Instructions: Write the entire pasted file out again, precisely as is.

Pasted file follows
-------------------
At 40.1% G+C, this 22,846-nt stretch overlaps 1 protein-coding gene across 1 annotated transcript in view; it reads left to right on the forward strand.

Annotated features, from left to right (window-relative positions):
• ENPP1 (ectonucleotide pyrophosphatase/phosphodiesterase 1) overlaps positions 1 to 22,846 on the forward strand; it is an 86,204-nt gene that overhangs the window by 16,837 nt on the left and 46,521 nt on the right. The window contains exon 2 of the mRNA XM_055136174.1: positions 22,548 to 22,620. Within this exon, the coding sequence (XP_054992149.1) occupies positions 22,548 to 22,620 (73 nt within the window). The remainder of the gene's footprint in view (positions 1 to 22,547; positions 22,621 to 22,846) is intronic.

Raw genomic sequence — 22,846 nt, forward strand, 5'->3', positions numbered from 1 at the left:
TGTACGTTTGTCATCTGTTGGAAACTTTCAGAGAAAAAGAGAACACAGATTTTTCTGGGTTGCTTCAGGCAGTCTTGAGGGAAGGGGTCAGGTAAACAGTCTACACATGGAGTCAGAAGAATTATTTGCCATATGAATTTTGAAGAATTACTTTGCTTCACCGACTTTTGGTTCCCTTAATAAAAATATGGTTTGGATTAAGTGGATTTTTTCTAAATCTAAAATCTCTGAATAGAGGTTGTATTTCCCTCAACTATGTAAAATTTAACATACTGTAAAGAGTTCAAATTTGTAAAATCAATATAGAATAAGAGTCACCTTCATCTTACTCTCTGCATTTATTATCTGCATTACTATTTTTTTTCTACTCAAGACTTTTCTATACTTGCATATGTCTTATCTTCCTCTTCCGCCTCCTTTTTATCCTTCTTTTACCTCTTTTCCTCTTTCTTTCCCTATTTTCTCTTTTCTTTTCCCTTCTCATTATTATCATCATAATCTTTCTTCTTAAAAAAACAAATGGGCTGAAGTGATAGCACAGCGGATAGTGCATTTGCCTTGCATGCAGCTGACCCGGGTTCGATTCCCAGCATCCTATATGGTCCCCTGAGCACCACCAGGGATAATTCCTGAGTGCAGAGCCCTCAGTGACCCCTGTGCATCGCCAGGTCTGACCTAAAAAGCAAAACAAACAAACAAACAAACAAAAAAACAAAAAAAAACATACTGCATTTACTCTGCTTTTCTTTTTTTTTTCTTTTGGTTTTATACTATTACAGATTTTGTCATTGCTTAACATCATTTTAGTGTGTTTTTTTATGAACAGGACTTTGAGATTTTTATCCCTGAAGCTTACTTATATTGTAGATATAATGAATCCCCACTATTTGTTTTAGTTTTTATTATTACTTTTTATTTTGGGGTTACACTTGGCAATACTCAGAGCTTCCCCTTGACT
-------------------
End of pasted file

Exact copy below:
At 40.1% G+C, this 22,846-nt stretch overlaps 1 protein-coding gene across 1 annotated transcript in view; it reads left to right on the forward strand.

Annotated features, from left to right (window-relative positions):
• ENPP1 (ectonucleotide pyrophosphatase/phosphodiesterase 1) overlaps positions 1 to 22,846 on the forward strand; it is an 86,204-nt gene that overhangs the window by 16,837 nt on the left and 46,521 nt on the right. The window contains exon 2 of the mRNA XM_055136174.1: positions 22,548 to 22,620. Within this exon, the coding sequence (XP_054992149.1) occupies positions 22,548 to 22,620 (73 nt within the window). The remainder of the gene's footprint in view (positions 1 to 22,547; positions 22,621 to 22,846) is intronic.

Raw genomic sequence — 22,846 nt, forward strand, 5'->3', positions numbered from 1 at the left:
TGTACGTTTGTCATCTGTTGGAAACTTTCAGAGAAAAAGAGAACACAGATTTTTCTGGGTTGCTTCAGGCAGTCTTGAGGGAAGGGGTCAGGTAAACAGTCTACACATGGAGTCAGAAGAATTATTTGCCATATGAATTTTGAAGAATTACTTTGCTTCACCGACTTTTGGTTCCCTTAATAAAAATATGGTTTGGATTAAGTGGATTTTTTCTAAATCTAAAATCTCTGAATAGAGGTTGTATTTCCCTCAACTATGTAAAATTTAACATACTGTAAAGAGTTCAAATTTGTAAAATCAATATAGAATAAGAGTCACCTTCATCTTACTCTCTGCATTTATTATCTGCATTACTATTTTTTTTCTACTCAAGACTTTTCTATACTTGCATATGTCTTATCTTCCTCTTCCGCCTCCTTTTTATCCTTCTTTTACCTCTTTTCCTCTTTCTTTCCCTATTTTCTCTTTTCTTTTCCCTTCTCATTATTATCATCATAATCTTTCTTCTTAAAAAAACAAATGGGCTGAAGTGATAGCACAGCGGATAGTGCATTTGCCTTGCATGCAGCTGACCCGGGTTCGATTCCCAGCATCCTATATGGTCCCCTGAGCACCACCAGGGATAATTCCTGAGTGCAGAGCCCTCAGTGACCCCTGTGCATCGCCAGGTCTGACCTAAAAAGCAAAACAAACAAACAAACAAACAAAAAAACAAAAAAAAACATACTGCATTTACTCTGCTTTTCTTTTTTTTTTCTTTTGGTTTTATACTATTACAGATTTTGTCATTGCTTAACATCATTTTAGTGTGTTTTTTTATGAACAGGACTTTGAGATTTTTATCCCTGAAGCTTACTTATATTGTAGATATAATGAATCCCCACTATTTGTTTTAGTTTTTATTATTACTTTTTATTTTGGGGTTACACTTGGCAATACTCAGAGCTTCCCCTTGACT